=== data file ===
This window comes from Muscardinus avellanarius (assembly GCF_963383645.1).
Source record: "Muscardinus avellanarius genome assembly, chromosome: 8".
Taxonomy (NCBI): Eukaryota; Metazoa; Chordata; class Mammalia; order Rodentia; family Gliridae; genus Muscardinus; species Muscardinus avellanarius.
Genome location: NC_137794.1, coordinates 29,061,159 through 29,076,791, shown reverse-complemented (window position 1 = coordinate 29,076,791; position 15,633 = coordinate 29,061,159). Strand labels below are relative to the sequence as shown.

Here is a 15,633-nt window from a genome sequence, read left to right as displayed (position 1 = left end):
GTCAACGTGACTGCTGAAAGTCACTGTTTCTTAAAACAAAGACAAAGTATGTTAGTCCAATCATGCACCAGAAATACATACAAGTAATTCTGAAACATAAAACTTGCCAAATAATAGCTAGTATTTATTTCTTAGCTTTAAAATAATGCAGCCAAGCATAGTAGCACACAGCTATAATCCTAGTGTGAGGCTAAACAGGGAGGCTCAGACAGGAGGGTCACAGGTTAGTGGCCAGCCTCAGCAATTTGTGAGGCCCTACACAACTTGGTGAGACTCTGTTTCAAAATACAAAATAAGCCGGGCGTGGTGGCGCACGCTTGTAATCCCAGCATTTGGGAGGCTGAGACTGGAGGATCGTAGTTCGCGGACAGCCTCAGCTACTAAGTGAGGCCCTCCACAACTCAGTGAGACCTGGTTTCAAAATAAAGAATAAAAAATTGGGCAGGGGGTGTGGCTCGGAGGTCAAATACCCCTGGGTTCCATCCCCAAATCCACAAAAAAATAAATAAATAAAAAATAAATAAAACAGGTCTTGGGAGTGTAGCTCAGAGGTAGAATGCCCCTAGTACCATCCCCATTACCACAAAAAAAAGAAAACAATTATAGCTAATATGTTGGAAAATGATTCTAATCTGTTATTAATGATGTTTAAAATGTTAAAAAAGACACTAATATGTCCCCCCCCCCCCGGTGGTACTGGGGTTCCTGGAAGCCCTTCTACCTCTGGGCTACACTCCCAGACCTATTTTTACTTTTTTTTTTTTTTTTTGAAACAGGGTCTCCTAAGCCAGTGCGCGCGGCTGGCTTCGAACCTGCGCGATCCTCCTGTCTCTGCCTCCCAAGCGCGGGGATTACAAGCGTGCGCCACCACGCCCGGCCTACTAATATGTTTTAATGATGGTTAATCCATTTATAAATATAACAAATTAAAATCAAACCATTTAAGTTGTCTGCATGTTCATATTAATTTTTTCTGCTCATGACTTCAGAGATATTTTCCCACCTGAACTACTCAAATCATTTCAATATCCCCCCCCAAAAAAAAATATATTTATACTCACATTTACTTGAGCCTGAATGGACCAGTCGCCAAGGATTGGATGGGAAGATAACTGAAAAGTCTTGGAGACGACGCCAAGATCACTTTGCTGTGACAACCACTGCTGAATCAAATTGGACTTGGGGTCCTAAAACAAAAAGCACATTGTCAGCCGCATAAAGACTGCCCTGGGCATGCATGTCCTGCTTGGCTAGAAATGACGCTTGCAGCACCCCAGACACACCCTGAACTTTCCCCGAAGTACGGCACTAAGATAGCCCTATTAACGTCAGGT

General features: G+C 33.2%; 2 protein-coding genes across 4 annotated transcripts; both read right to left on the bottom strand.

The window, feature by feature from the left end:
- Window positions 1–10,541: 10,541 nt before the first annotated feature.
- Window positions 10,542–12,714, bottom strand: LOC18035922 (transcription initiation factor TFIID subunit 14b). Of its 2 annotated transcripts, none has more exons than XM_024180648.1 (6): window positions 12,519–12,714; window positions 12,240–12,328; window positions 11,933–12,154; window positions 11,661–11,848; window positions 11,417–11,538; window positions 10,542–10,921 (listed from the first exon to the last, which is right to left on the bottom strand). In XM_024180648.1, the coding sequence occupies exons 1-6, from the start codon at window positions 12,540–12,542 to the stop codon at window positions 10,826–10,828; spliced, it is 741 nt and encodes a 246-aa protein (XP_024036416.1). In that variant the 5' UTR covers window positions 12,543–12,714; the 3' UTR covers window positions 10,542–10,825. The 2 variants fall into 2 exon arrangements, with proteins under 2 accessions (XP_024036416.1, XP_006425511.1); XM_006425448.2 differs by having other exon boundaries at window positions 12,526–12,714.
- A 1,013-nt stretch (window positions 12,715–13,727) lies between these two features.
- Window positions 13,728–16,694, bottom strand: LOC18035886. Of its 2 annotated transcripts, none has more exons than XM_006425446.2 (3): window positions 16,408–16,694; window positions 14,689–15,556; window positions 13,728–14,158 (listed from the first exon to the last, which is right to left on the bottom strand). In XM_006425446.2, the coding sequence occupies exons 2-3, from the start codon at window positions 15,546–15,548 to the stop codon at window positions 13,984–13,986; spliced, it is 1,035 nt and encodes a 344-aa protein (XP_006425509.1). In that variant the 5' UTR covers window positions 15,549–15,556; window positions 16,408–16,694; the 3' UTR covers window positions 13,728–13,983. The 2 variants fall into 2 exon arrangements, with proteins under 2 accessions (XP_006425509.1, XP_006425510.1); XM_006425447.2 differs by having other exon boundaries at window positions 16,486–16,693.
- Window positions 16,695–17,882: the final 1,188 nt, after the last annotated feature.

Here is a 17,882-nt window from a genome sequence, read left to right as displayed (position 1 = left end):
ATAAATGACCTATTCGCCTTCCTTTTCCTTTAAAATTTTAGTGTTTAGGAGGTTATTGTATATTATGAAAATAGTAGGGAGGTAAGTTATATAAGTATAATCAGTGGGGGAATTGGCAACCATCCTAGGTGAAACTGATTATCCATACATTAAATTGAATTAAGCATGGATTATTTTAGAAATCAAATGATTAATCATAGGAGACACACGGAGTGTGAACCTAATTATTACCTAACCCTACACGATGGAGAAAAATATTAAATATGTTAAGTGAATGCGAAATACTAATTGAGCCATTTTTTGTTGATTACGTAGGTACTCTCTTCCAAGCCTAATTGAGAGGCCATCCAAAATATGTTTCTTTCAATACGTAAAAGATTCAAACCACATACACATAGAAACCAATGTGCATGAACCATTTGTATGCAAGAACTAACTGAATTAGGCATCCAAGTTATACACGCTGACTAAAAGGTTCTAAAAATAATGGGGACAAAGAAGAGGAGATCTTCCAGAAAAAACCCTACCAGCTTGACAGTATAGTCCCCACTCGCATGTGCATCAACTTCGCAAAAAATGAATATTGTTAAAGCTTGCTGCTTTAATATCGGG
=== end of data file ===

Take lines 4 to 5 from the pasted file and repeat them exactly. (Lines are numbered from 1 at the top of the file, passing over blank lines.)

Genome location: NC_137794.1, coordinates 29,061,159 through 29,076,791, shown reverse-complemented (window position 1 = coordinate 29,076,791; position 15,633 = coordinate 29,061,159). Strand labels below are relative to the sequence as shown.

Here is a 15,633-nt window from a genome sequence, read left to right as displayed (position 1 = left end):